~review by Stuart Moses
I can clearly picture the scene. The various members of Xandria are recording their latest album when an engineer wheels a kitchen sink into the studio. “What are you doing? We didn’t order this. No, hang on a minute. I think we can use that after all…”
After all Xandria have chucked everything
else into their opening song, the titular “India”. We start with sounds
of the sea and some moody synthesisers. There’s a snatch of violin, some
Bohemian Rhapsody-style vocal stabs before every instrument known to man,
and some known only to aliens, start playing. Over the top – and I mean
over-the-top – vocalist Lisa sings like an opera diva: “On! Sailing on!
To our fate! To India…” There are hints of the Orient, there is a heavy
metal guitar solo, it is frankly a mess. But it’s the sort of all-hands-to-the-pumps
chaos that makes sense. If they keep this up over the length of the album
I’m going to be exhausted just listening to it.
“Fight Me” isn’t as aggressive as the title
suggests it might be. There are heavy rocking guitars but these never dominate
Lisa’s vocals. It works well as a song of defiance. Electronic atmospherics
start “Black and Silence” before some Led Zeppelin-sized riffs with Lisa
whispering menacingly. Checking the band’s website it seems she is whispering
the intriguing: “I am amused/
By now I was expecting to understand where this album is going. Instead Xandria wrong foot me completely with the Irish-folk music of “Like A Rose On The Grave Of Love” which is a complete change of direction. I like it when bands surprise me like this. Here Xandria lose bombast, but gain fiddle. We’re back in bombastic prog-rock for “Widescreen” – it’s the band’s most oppressive moment but remains listenable at all times. There’s another guitar solo which makes perfect sense in the context of the song.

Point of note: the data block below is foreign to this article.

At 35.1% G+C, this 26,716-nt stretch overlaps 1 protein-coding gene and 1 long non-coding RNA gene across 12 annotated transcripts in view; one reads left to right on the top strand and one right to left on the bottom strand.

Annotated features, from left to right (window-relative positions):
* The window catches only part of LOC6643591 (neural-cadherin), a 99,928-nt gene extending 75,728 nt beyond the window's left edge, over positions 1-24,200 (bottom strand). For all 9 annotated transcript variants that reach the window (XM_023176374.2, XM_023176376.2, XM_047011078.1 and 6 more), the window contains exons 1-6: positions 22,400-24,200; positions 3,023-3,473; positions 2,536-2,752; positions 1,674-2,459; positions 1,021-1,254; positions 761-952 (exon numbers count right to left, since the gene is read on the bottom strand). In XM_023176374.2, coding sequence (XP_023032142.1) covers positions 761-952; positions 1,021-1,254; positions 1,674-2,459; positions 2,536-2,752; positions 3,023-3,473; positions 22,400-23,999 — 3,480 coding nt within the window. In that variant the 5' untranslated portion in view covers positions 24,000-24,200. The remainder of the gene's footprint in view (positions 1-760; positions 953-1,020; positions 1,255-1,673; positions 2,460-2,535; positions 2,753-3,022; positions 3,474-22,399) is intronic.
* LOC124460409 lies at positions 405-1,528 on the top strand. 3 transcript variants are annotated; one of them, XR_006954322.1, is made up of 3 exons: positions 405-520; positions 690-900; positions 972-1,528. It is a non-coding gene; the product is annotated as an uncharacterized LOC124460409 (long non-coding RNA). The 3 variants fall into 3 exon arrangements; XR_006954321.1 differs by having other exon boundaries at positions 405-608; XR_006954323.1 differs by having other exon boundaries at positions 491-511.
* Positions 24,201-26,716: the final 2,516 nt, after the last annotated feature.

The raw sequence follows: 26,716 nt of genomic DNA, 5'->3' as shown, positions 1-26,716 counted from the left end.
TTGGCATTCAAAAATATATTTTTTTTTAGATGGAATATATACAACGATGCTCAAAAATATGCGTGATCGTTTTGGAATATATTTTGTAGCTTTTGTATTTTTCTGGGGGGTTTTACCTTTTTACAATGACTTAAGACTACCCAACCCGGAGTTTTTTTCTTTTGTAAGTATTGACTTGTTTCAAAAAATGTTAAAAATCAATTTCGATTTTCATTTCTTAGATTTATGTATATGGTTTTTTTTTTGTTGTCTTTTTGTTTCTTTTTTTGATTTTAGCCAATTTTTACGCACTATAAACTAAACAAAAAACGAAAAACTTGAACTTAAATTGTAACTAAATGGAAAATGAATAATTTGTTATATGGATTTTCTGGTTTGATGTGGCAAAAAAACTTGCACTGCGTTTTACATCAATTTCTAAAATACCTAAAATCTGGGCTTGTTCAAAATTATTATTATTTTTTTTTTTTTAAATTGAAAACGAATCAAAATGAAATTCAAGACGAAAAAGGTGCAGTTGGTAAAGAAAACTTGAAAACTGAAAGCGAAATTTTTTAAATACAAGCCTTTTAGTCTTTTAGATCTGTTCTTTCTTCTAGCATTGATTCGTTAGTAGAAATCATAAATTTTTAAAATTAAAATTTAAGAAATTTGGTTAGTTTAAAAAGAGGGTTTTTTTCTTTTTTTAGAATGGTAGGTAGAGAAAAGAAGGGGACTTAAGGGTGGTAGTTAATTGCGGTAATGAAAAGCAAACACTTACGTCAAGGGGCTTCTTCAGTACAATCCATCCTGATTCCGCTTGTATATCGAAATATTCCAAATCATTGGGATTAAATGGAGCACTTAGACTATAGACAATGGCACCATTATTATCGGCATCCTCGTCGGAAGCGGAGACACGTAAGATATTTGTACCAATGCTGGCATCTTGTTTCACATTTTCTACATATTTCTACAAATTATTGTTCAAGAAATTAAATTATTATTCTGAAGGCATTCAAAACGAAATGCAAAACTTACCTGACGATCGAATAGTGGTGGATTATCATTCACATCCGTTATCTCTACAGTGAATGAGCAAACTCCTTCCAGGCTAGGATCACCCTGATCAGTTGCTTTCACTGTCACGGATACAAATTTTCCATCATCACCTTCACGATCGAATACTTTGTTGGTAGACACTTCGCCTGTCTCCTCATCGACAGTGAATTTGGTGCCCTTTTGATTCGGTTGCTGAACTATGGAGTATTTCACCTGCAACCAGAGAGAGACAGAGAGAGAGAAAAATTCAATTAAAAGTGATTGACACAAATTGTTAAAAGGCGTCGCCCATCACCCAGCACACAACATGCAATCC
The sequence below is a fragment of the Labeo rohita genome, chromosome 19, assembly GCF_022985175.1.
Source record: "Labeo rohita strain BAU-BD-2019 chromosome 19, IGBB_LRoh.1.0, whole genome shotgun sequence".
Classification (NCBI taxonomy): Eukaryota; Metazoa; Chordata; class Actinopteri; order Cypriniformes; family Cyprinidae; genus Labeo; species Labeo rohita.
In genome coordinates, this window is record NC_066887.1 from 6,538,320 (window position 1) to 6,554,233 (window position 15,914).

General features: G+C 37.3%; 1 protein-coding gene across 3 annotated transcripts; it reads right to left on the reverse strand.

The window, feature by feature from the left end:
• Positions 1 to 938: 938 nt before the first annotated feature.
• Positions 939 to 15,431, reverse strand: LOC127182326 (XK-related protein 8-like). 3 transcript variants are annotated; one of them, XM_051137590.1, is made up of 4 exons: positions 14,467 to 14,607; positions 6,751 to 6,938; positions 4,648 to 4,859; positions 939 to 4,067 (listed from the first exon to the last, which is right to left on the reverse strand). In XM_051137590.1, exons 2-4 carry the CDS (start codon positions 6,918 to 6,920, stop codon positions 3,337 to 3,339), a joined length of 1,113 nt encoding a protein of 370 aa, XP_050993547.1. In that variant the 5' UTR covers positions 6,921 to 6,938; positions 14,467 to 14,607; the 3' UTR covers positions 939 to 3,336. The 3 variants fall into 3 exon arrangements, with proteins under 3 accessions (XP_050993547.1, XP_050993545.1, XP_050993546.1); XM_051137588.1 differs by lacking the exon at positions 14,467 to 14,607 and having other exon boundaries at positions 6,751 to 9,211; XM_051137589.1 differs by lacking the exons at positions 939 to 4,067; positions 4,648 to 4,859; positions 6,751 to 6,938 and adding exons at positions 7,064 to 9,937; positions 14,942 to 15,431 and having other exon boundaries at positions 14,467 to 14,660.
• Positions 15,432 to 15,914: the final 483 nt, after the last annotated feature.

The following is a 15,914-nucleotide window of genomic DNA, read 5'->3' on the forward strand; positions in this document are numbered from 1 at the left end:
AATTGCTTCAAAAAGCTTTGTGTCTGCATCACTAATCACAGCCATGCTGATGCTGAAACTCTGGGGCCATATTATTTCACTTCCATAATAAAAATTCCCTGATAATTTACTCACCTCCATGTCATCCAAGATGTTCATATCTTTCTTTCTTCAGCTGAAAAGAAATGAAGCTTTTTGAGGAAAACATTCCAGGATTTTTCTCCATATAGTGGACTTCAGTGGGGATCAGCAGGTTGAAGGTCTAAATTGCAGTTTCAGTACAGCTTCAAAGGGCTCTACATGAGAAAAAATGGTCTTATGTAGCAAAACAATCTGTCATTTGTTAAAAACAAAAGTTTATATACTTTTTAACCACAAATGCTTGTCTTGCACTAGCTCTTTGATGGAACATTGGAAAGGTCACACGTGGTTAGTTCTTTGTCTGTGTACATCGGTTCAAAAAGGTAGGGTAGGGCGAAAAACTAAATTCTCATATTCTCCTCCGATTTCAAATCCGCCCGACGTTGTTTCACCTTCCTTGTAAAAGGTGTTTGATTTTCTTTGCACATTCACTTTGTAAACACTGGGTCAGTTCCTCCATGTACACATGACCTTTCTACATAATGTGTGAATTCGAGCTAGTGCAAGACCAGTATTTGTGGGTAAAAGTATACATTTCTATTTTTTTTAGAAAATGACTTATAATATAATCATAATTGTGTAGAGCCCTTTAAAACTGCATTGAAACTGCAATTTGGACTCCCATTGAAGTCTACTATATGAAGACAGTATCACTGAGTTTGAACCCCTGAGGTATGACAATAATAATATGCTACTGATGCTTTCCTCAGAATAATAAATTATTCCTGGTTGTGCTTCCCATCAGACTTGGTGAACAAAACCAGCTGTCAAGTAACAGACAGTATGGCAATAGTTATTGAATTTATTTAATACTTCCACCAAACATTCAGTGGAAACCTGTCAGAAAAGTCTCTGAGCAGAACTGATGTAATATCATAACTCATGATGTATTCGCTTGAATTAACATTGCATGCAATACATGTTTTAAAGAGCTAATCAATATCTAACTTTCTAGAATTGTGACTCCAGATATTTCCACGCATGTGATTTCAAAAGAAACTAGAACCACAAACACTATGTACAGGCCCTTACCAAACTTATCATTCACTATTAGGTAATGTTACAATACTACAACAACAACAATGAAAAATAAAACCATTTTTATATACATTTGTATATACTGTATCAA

Xandria fuse both styles of songs on “The End Of The Story”. Once again it shouldn’t work – but it does. Magically. Xandria have enlisted the help of the Deutsches Filmorchester for this album most notably on “Dancer” which is pure vocal, piano and strings-fuelled emotion. There’s some Kate Bush playfulness here and the whole experience is delightful. “Winterhearted” returns to the gothic rock side of things, sounding all the more powerful for the contrast with what has gone before. I like the imagery behind the title so much I can forgive the ‘cold as ice’ cliché in the chorus. The emotion is raw: “One of us is breaking hearts/And it's not me.”
Finally we “Return To India” which brings things full circle. To Xandria the idea of India symbolises a search for meaning. This song seems to hint that this quest is a journey that goes on forever. While we might feel: “Sun rays touching my skin like a stream of gold” there are always more things to learn: “Perpetual striving made my life complete and now that I reached new dimensions”. While we may seek enlightenment, ultimately the darkness within us is as much a part of us as the light: “Left behind the ghosts I knew so well, … need their guidance and advice to define the inner me.” All this is set to operatic wailings, tribal drums, ethnic violin and much much more. Eventually, we end as we began, with the sounds of the sea. A disembodied voice informs us that we have to learn the lessons this life seeks to teach us or be fated to: “sail on and on and on…”
There might be those that fault the band for their ambition, some that might dismiss them as pretentious, but not I. They are ridiculous, over-the-top and indulgent but these are things to praise a band for not a criticism. Xandria can do bombastic prog-rock and Irish folk – sometimes in the same song – and never put a foot wrong. If more bands had just a tenth of their imagination the world of music would be a much more colourful place.
The website: www.xandria.de